The local racing world lost another great one in former track announcer Jerry Rhode, who passed away at the age of 82 in early May. Rhode was an inspiration to me as he was the first track announcer I had heard as a youngster. I enjoyed his fast-pitched, feverish delivery. He was great at getting the crowd fired up and playing up the rivalries. He had his nicknames for the drivers as well. I remember lining up my own races with my Hot Wheels and Matchbox cars as a kid on my bedroom floor. I was Jerry Rhode announcing and he was my inspiration which led to a very fulfilling 30 year announcing career both locally and regionally. I was very grateful Jerry was able to tell me his stories when I interviewed him for my book “Life In The Past Lane – A History of Stock Car Racing in Northeast Wisconsin from 1950-1980.”
One of the most amazing feats Jerry pulled off was basically having 100 percent attendance during his announcing career. He never missed a show. Jerry hung it up after the 1977 season, where at Shawano he was replaced by Lyle Kriegel. That’s a pretty impressive track record.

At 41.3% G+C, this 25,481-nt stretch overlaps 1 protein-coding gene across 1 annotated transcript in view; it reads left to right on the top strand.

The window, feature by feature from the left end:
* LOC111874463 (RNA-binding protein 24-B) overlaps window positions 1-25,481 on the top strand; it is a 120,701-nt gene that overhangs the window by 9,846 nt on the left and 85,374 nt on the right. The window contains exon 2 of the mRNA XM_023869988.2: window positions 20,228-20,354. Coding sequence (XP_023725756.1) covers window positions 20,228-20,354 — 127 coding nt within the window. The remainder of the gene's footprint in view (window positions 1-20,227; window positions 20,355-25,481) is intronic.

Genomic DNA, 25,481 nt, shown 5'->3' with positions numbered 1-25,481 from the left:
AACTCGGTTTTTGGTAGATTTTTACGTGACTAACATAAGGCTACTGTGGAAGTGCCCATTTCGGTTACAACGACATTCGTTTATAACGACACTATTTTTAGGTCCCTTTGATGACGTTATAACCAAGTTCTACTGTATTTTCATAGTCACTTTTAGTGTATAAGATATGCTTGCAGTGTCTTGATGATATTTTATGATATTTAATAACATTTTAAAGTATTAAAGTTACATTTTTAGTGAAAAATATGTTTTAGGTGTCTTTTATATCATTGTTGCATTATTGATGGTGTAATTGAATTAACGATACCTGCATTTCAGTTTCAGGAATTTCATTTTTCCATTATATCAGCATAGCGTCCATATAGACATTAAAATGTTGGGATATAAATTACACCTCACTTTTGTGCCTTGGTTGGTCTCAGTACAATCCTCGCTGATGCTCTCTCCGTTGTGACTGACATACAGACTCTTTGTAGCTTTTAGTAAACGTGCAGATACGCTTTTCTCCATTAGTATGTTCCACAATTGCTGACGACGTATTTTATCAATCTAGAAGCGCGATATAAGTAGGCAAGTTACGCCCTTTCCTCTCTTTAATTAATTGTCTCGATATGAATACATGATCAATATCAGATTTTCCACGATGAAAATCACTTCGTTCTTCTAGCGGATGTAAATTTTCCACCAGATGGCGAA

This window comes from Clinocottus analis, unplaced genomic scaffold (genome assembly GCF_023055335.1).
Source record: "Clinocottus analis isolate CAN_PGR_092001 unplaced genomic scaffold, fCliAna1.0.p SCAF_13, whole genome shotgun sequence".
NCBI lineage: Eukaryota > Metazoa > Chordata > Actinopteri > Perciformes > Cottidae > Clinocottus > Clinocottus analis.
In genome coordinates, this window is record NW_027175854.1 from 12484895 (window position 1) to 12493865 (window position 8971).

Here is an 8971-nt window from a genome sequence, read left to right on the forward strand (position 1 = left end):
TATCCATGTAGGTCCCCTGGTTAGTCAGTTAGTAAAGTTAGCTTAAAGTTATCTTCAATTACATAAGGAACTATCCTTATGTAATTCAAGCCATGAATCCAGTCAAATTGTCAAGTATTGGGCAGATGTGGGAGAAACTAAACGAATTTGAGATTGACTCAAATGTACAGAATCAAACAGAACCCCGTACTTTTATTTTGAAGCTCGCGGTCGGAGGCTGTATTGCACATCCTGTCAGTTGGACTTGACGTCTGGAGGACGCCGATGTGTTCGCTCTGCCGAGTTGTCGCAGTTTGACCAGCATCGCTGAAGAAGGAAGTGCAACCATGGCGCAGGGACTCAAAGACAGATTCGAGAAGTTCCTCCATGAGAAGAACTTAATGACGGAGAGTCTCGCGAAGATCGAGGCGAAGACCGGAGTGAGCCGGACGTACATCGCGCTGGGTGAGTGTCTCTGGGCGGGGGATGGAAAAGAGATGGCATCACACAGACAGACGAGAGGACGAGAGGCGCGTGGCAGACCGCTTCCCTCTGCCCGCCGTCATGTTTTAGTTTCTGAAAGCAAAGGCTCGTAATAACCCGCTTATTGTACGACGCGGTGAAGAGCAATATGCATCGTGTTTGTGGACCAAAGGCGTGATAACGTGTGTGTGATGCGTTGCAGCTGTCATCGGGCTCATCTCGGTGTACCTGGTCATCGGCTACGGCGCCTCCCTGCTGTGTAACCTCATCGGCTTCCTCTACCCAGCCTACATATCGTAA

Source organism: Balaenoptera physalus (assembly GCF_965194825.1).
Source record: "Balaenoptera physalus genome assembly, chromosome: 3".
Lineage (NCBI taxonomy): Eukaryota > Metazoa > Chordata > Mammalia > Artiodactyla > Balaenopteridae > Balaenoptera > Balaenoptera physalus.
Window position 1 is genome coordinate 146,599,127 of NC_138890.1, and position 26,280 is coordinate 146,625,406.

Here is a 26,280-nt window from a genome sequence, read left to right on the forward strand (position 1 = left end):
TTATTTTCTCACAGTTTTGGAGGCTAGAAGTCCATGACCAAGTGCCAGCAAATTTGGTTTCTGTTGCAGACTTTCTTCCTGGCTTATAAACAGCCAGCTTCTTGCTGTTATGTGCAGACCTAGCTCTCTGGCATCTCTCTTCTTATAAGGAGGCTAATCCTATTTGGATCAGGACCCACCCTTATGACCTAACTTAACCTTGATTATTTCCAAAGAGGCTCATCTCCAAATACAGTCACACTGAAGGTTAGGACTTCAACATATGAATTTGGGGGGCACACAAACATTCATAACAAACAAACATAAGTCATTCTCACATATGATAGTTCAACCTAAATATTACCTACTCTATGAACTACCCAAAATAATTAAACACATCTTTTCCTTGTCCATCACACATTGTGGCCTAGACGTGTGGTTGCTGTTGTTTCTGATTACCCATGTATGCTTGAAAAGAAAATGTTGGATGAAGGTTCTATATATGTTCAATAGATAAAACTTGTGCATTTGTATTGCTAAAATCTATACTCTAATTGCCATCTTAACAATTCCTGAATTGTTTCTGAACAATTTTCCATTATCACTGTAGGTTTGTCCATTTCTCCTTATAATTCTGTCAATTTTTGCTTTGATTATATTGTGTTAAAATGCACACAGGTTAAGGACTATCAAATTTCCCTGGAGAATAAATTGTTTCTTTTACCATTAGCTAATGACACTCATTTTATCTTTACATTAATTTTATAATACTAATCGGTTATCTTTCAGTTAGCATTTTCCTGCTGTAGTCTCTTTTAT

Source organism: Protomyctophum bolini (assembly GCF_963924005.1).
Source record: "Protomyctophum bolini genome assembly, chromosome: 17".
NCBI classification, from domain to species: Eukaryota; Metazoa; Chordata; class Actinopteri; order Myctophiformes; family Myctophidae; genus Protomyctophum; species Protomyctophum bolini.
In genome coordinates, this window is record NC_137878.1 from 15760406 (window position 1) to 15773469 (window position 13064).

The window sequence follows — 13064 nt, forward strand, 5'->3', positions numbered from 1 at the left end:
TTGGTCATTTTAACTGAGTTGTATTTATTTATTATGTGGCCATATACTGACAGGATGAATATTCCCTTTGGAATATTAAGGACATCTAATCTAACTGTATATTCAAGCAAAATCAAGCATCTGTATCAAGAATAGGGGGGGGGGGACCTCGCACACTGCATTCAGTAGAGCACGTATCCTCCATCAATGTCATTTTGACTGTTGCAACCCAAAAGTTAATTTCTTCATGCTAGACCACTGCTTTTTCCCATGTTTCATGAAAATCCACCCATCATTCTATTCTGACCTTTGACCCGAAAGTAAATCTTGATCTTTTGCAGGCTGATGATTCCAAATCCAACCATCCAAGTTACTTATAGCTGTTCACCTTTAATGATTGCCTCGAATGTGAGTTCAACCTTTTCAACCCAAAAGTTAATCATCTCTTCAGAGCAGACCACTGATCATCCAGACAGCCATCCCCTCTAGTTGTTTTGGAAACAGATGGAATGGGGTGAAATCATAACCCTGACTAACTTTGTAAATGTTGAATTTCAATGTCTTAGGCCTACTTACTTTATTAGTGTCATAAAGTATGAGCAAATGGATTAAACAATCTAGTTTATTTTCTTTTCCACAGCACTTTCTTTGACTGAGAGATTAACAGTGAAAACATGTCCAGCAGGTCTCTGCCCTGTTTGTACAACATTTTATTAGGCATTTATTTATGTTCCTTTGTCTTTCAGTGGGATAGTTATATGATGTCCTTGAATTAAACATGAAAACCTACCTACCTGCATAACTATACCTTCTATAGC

We’re hoping to catch up with many old friends at a pair of book signings in the month of July. July 22 the annual “State Line Challenge” race at Norway (MI) Speedway will take place. This year they’ll be honoring a former track champion in Kent Pearson, who passed away a year ago due to cancer. I got the chance to meet Pearson the summer before his passing at his supper club in Aurora T & T Supper Club. (One of the best steaks you’ll ever eat BTW). We’ll be hosting a book signing up there with a couple of retired veterans — Norway’s Joe Haferkorn and Vulcan’s Ron Baciak. Haferkorn had a very diverse racing career — starting out with the Winged Modifieds, switching to paved Late Models and then when IMCA introduced the Modifieds to the area he ran an IMCA Modified for several seasons, many of those with his son Tom Haferkorn. Baciak was a front runner in the Winged Modified days.